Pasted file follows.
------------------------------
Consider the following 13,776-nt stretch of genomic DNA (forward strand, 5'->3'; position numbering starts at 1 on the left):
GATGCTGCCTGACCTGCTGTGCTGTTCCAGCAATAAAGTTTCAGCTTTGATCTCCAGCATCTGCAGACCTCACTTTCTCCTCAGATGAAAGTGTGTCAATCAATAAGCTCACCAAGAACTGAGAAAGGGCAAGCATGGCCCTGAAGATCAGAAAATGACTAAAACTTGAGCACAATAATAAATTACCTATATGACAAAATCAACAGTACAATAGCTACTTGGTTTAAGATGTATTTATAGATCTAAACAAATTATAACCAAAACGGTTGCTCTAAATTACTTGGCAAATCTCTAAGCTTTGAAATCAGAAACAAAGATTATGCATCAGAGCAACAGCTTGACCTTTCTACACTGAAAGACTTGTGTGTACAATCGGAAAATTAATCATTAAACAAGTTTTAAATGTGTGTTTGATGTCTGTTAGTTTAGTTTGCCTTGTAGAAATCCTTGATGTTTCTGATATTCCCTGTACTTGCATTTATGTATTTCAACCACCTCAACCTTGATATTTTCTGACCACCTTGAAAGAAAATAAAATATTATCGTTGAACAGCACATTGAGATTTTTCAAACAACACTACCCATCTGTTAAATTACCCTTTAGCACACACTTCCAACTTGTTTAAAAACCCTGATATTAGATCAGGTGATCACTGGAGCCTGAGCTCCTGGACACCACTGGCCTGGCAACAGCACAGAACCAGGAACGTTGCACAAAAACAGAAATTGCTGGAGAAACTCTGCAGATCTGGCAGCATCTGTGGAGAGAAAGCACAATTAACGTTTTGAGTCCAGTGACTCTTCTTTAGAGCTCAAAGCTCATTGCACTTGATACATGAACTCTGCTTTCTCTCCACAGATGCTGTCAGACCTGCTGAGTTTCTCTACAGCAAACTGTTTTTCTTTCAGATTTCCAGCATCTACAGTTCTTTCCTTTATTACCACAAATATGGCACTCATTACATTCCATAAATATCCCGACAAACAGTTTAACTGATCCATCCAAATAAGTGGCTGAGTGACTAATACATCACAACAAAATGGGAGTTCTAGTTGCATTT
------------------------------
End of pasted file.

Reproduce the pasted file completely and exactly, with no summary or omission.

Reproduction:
Consider the following 13,776-nt stretch of genomic DNA (forward strand, 5'->3'; position numbering starts at 1 on the left):
GATGCTGCCTGACCTGCTGTGCTGTTCCAGCAATAAAGTTTCAGCTTTGATCTCCAGCATCTGCAGACCTCACTTTCTCCTCAGATGAAAGTGTGTCAATCAATAAGCTCACCAAGAACTGAGAAAGGGCAAGCATGGCCCTGAAGATCAGAAAATGACTAAAACTTGAGCACAATAATAAATTACCTATATGACAAAATCAACAGTACAATAGCTACTTGGTTTAAGATGTATTTATAGATCTAAACAAATTATAACCAAAACGGTTGCTCTAAATTACTTGGCAAATCTCTAAGCTTTGAAATCAGAAACAAAGATTATGCATCAGAGCAACAGCTTGACCTTTCTACACTGAAAGACTTGTGTGTACAATCGGAAAATTAATCATTAAACAAGTTTTAAATGTGTGTTTGATGTCTGTTAGTTTAGTTTGCCTTGTAGAAATCCTTGATGTTTCTGATATTCCCTGTACTTGCATTTATGTATTTCAACCACCTCAACCTTGATATTTTCTGACCACCTTGAAAGAAAATAAAATATTATCGTTGAACAGCACATTGAGATTTTTCAAACAACACTACCCATCTGTTAAATTACCCTTTAGCACACACTTCCAACTTGTTTAAAAACCCTGATATTAGATCAGGTGATCACTGGAGCCTGAGCTCCTGGACACCACTGGCCTGGCAACAGCACAGAACCAGGAACGTTGCACAAAAACAGAAATTGCTGGAGAAACTCTGCAGATCTGGCAGCATCTGTGGAGAGAAAGCACAATTAACGTTTTGAGTCCAGTGACTCTTCTTTAGAGCTCAAAGCTCATTGCACTTGATACATGAACTCTGCTTTCTCTCCACAGATGCTGTCAGACCTGCTGAGTTTCTCTACAGCAAACTGTTTTTCTTTCAGATTTCCAGCATCTACAGTTCTTTCCTTTATTACCACAAATATGGCACTCATTACATTCCATAAATATCCCGACAAACAGTTTAACTGATCCATCCAAATAAGTGGCTGAGTGACTAATACATCACAACAAAATGGGAGTTCTAGTTGCATTT